“Dune”: A Space Opera With a Difference

Denis Villeneuve has, in the past decade, established himself as one of the foremost auteur directors in Hollywood, with a handful of films in different genres. The crime-thriller aspects of “Prisoners” and “Sicario,” and the sci-fi epic qualities of “Arrival” and “Blade Runner 2049,” made him the kind of jack-of-many-trades which could allow him to film a novel that had proven in the past unfilmable. Frank Herbert’s “Dune,” considered one of the 20th century’s science fiction masterpieces, has been subject to two filming attempts. One, by Alejandro Jodorowsky, fell through and was never produced. The other was directed by David Lynch, which was a critical and commercial failure in 1984. Many “Dune” fans were pensive as Denis Villeneuve cast, shot, and produced his version after having waited for over a year. What would end up as the first of a two-film series had its release date pushed back further and further because of COVID. However, its release and subsequent praise have shown that Denis Villeneuve has finally created a worthy adaptation of what was thought to be an “unfilmable” novel.

The world of “Dune” is complex and rich in its history and culture. Briefly, the plot revolves around the desert planet of Arrakis, which houses a great but finite quantity of what is known as “spice,” a compound that has the power to fuel spaceships at extremely fast speeds, but which is consumed by the locals for its psychoactive qualities. Arrakis has long been controlled by the Harkonnen family, who have ruled with an iron fist, showing no mercy to the people of the planet. The emperor has, in a convoluted political maneuver, shifted stewardship of Arrakis to the Atreides family, led by patriarch Leto (Oscar Isaac). As Leto, his wife Jessica (Rebecca Ferguson), and their son Paul (Timothée Chalamet) depart their home planet for Arrakis, the Harkonnens begin a plan to obliterate the Atreides family and take back control of Arrakis and the spice trade. As they settle on Arrakis, the Atreides family deals with their new lifestyle, the incoming attack from the Harkonnens, and Paul’s newfound abilities in telepathy and other skills. The conflict comes to a head as the Harkonnens begin their attack to take back Arrakis, and Paul has to decide between a life of leading the Atreides family and their conquests, or exploring Arrakis and finding the strange woman (Zendaya) whom he has often dreamt of.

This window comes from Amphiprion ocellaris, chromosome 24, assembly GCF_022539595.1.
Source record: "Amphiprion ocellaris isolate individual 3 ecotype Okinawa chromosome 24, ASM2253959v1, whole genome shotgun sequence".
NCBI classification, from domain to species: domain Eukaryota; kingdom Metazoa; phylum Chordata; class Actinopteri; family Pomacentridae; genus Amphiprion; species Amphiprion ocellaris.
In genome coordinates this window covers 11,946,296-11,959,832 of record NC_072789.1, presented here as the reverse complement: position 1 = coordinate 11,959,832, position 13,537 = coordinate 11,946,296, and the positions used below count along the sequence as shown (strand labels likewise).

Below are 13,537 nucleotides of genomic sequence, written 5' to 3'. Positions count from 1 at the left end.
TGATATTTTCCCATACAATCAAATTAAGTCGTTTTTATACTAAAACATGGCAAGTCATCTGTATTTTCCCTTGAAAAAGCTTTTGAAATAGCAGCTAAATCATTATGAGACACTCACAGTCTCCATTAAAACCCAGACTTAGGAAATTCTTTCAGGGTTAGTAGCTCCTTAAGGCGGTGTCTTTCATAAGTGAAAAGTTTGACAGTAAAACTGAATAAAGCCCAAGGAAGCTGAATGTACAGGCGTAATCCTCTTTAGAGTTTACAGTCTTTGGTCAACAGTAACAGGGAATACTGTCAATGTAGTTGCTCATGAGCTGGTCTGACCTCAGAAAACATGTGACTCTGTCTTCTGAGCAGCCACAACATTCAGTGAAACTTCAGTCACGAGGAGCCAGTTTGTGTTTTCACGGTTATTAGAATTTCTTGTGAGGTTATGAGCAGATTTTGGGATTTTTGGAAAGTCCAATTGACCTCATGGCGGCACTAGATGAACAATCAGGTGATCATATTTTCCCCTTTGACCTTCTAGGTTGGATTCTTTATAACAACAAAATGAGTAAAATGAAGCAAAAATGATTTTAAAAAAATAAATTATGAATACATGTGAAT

Villeneuve’s foremost interest is in the conjunction of technical aspects to create a singular experience – that of transporting the viewers into the world of Arrakis with all of its landscapes, people, and events. The production design, sound design, cinematography, and visual effects all work together in exactly this way, and Arrakis becomes a real world that envelops the watcher. And Arrakis is portrayed dutifully – although it does not contain 100% of the portion of Frank Herbert’s novel that it represents, it is still faithful to the text and represents Herbert’s vision.

The performances, although they have not been especially noted by awards ceremonies this year, are still commendable. Chalamet’s turn as Paul Atreides shows depth and range as if he is giving a lead performance in some kind of sci-fi Shakespeare play. Many side performances are played by unlikely actors, but it still works well. Jason Momoa’s Duncan Idaho is an unexpectedly dramatic turn from the “Aquaman” star, and he has great chemistry with Chalamet. Oscar Isaac gives another seemingly classical performance as the Atreides patriarch Leto, and Stellan Skarsgard is nearly terrifying as Vladimir Harkonnen.

“Dune” has been released both on HBO Max and in theaters, and although many will prefer the seemingly long-forgotten experience of the movie theater, both ways of watching will still immerse the prospective viewer in a sci-fi experience which is as expansive as it ever has been, and which is immensely rewarding. It is up to Villeneuve to again deliver the conclusion to his duology in the coming years.

4/5 Stars